I go back to Daenerys’s dress and her jewellery, and decide to add a big orange gemstone, to symbolise fire. The design is inspired by the Art Nouveau movement because she needs to have some feminine, almost girly elements on her – reflecting the queen’s youth. I also add some blue stones in the collar dragon, instead of having something in solid gold.
12 Texturing the dragon
The dragon’s head needs a lot of texturing if he’s to look real. I want him to be covered with scales; he must have a strong-looking, thick skin. So I build it up layer by layer. The more scales and details I add, the better the end result will be. During this stage I change my mind and decide to paint him with real eyes, instead of glowing ones that are perhaps slightly too fantastical for the composition.
13 The throne
The characters are important but the throne is also a key part in this scene. I need to add more swords and blades all around it. I introduce more swords next to her left arm, with different pommels, hilt designs and colours. I don’t texture the blades too much for now – I simply use a basic Round edged brush to paint the different bases. I duplicate swords where appropriate to save time, which is crucial when working to a deadline.
14 Add texture to the swords
The swords must look used, so on another layer and with a very small brush I scribble all over the blades and pommel to mimic the intense wear and tear of battle. This is also a good way to create variations when painting iron or any other kind of metal. This texturing process takes me a long time. I also use some Screen layers to make the light brighter on the edges of the swords.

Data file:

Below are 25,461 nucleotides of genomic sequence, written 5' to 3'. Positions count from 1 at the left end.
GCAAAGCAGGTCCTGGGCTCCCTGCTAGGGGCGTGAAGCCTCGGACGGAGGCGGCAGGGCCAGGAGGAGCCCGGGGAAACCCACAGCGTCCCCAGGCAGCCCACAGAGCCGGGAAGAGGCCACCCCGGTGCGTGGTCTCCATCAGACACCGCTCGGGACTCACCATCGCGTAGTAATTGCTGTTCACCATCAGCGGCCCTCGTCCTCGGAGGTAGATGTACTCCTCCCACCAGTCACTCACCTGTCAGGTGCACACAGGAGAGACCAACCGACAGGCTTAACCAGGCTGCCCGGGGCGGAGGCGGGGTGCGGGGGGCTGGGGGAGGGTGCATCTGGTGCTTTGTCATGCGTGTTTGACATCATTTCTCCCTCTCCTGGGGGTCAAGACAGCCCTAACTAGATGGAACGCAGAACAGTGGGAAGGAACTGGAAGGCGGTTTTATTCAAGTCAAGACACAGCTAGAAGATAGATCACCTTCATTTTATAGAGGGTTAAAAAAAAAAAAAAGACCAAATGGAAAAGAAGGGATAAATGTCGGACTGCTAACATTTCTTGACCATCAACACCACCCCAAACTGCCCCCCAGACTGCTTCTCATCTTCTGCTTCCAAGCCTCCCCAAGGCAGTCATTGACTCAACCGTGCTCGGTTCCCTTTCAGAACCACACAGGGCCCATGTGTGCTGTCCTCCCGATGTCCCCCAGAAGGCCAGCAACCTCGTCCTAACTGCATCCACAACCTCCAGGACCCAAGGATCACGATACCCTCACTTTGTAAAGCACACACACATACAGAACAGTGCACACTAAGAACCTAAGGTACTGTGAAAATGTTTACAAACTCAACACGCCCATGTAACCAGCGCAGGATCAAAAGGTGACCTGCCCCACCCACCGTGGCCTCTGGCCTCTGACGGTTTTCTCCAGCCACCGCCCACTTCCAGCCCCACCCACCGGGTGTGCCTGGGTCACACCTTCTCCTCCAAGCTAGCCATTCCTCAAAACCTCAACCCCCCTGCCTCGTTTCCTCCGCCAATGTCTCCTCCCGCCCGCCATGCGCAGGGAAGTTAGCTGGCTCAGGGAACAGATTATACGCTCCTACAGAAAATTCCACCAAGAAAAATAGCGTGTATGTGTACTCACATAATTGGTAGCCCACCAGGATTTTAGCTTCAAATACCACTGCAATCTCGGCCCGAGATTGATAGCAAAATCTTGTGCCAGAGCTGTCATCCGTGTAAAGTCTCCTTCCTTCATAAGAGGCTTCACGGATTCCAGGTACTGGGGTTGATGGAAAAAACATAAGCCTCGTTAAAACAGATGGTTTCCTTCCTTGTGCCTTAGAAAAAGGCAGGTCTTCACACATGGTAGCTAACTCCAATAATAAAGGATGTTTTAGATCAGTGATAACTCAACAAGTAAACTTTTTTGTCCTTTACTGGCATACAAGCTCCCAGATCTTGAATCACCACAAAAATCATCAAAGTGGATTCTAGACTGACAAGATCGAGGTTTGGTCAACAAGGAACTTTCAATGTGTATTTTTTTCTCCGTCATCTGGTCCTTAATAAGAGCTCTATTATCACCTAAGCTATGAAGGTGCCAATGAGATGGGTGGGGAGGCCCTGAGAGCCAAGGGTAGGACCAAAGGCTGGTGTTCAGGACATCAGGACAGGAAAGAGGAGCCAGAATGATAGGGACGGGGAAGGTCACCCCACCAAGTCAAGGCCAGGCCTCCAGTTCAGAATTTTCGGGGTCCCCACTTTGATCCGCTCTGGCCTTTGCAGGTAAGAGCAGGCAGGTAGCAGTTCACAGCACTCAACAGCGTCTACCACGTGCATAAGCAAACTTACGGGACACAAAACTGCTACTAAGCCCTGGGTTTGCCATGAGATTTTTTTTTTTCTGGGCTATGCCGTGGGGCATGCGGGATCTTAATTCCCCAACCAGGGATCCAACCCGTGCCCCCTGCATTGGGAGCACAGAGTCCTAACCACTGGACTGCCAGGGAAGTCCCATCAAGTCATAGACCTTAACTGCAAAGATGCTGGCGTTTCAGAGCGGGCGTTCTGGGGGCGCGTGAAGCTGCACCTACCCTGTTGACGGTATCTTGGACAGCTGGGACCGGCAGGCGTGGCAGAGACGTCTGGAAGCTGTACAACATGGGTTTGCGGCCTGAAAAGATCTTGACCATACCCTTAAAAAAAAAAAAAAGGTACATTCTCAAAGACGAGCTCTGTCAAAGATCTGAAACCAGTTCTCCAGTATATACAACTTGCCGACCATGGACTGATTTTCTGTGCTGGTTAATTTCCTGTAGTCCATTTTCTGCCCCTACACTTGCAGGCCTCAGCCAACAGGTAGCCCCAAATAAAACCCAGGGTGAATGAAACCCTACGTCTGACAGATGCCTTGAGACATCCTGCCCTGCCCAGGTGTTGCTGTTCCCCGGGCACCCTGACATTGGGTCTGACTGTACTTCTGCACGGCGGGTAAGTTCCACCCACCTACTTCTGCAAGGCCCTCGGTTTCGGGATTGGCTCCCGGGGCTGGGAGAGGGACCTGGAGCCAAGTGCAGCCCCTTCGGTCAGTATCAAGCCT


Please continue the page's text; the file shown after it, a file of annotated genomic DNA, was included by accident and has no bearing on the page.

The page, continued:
15 The dragon’s body
The dragon needs to have more detail elements too, such as scales and huge horns all over his body. I paint those on a different layer, just to maintain control over these new elements. So, for example, if I need to resize a single horn I can do it without modifying the whole element. I use a textured brush for this step, because I don’t want the dragon’s skin to become smooth and shiny.
16 Extra details
I continue painting the queen’s trappings of her reign, giving her a golden chain over her arms and a simple crown on her head. This crown is also a symbol of fire – the golden waves are like flames. I add dots of light to the jewels, because those elements need to be shiny. To create this effect I select a bright yellow colour and set the layer to Screen mode.
17 Final adjustments
Once the details are done I play with the light. I’m keen to depict a glowing effect around her face and also on the upper part of the throne. I choose a bright pastel green and then, with a large diameter size brush, I paint over all the areas where I want more light. I set the layer to Color Dodge on a very low Opacity and add the light that will bring the scene to life. Behold, the majestic Daenerys Stormborn!